3/134. Intracranial nasal dermoid sinus cyst associated with colloid cyst of the third ventricle. Case report and new concepts.

    A case of a 16-year-old male with both a nasal dermoid sinus cyst (NDSC) and a third ventricle colloid cyst is presented. The NDSC was excised via a single-stage combined intracranial-extracranial approach and the third ventricle colloid cyst was resected endoscopically. The pathogenetic theories of NDSC and third ventricle colloid cyst are discussed, and an embryological explanation for the simultaneous development of the two lesions in this patient is explored. This case is best classified among congenital developmental malformations in a category we propose to call 'anterior neuropore corridor defects.' ( info)

4/134. Transsphenoidal supradiaphragmatic intradural approach: technical note.

    Presellar extension of the bone window combined with removal of the sellar floor results in the transsphenoidal supradiaphragmatic intradural approach. One tuberculum sella meningioma and another suprasellar Rathke's cleft cyst confined to the pituitary stalk were removed via this approach. The presellar extension of the bone window was performed with the sublabial transseptal transsphenoidal technique. Furthermore, the dissection of the anterior intercavernous sinus, diaphragma sella, and arachnoid trabecula has allowed a wide surgical field of pre- and suprasellar areas and facilitates safe removal of lesions without significant surgical complications in selected cases. ( info)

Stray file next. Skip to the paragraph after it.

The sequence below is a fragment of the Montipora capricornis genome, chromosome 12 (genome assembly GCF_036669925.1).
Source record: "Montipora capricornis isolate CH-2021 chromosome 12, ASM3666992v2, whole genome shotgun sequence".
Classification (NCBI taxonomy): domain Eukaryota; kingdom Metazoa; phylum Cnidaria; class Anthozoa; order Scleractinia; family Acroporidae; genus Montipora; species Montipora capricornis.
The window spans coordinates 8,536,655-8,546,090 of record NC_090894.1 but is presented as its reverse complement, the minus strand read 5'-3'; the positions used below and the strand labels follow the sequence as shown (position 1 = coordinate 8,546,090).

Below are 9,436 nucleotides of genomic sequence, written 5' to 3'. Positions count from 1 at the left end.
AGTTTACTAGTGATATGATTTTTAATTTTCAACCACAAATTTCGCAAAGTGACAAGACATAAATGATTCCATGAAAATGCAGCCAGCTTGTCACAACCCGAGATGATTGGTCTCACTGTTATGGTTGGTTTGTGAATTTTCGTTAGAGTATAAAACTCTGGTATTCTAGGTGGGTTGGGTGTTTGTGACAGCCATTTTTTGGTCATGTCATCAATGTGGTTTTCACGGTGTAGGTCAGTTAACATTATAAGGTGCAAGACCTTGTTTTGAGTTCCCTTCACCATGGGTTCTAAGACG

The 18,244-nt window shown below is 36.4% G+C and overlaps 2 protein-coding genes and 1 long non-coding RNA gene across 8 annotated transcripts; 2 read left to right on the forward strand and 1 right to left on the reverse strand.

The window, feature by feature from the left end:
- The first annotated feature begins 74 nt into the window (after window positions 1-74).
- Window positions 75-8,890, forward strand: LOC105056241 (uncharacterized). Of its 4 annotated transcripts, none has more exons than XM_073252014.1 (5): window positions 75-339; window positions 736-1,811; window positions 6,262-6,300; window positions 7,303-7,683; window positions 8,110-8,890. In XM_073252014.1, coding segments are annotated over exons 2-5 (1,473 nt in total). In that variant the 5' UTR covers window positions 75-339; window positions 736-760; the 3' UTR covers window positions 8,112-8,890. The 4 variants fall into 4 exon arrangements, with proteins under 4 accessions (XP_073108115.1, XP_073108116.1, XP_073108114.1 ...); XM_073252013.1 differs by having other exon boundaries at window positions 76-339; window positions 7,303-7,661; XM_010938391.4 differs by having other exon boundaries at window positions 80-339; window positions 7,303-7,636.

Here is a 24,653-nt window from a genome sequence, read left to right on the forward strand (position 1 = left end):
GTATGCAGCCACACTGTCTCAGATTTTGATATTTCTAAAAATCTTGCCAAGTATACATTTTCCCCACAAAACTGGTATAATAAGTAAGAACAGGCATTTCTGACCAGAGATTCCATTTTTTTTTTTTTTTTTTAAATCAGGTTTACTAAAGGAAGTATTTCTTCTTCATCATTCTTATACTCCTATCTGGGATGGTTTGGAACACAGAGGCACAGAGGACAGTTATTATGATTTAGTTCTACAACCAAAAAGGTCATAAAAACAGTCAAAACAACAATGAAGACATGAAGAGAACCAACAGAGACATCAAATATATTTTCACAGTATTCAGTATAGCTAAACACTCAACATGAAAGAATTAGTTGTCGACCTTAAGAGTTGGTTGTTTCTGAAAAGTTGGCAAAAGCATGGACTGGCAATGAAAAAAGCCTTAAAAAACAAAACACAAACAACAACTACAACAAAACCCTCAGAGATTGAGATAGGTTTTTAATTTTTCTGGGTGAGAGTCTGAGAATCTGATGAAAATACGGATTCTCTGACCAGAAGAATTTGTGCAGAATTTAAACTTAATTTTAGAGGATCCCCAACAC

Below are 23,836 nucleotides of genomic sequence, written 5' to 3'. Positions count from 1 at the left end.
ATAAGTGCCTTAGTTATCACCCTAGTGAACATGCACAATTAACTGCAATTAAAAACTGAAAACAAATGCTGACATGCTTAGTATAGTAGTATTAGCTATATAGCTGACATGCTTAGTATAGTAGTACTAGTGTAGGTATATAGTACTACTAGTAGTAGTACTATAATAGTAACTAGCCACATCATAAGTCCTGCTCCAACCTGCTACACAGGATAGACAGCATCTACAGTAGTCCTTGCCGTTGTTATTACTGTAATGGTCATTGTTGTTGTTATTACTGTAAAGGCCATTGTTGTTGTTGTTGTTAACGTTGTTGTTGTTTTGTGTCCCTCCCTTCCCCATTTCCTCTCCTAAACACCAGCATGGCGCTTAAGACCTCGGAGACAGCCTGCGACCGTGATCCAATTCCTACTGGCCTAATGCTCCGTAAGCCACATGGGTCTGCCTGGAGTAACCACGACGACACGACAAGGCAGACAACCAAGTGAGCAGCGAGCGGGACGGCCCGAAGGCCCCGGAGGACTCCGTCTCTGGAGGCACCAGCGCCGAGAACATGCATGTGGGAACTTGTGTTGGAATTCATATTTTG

5/134. Successful management of sellar and suprasellar arachnoid cysts with stereotactic intracavitary irradiation: an expanded report of four cases.

    OBJECTIVE: Sellar and suprasellar arachnoid cysts may be asymptomatic or may cause headache, optic nerve compression, endocrine dysfunction, or hydrocephalus. We propose a minimally invasive treatment strategy when intervention is indicated. methods: Four patients with sellar and suprasellar arachnoid cysts presented with headache, visual compromise, and endocrine dysfunction. Two of the four patients previously had undergone unsuccessful surgical intervention. The imaging studies of two patients were diagnostic of an arachnoid cyst. RESULTS: All four patients underwent stereotactic intracavitary radiation with cyst regression and symptomatic improvement. In each patient, the optic chiasm was decompressed successfully. There were no complications from the procedure. CONCLUSION: Stereotactic intracavitary irradiation of arachnoid cysts proved to be safe and effective. The procedure obviated the need for open cyst fenestration or shunting. ( info)

6/134. Enterogenous cyst of the posterior fossa.

    We report the case of a 13-year-old boy who presented with deafness due to a posterior fossa cystic lesion which was surgically excised. Histological examination showed it to be an enterogenous cyst. These extremely rare lesions seldom occur within the neural axis. ( info)

7/134. Intraparenchymal pericatheter cyst. A rare complication of ventriculoperitoneal shunt for hydrocephalus.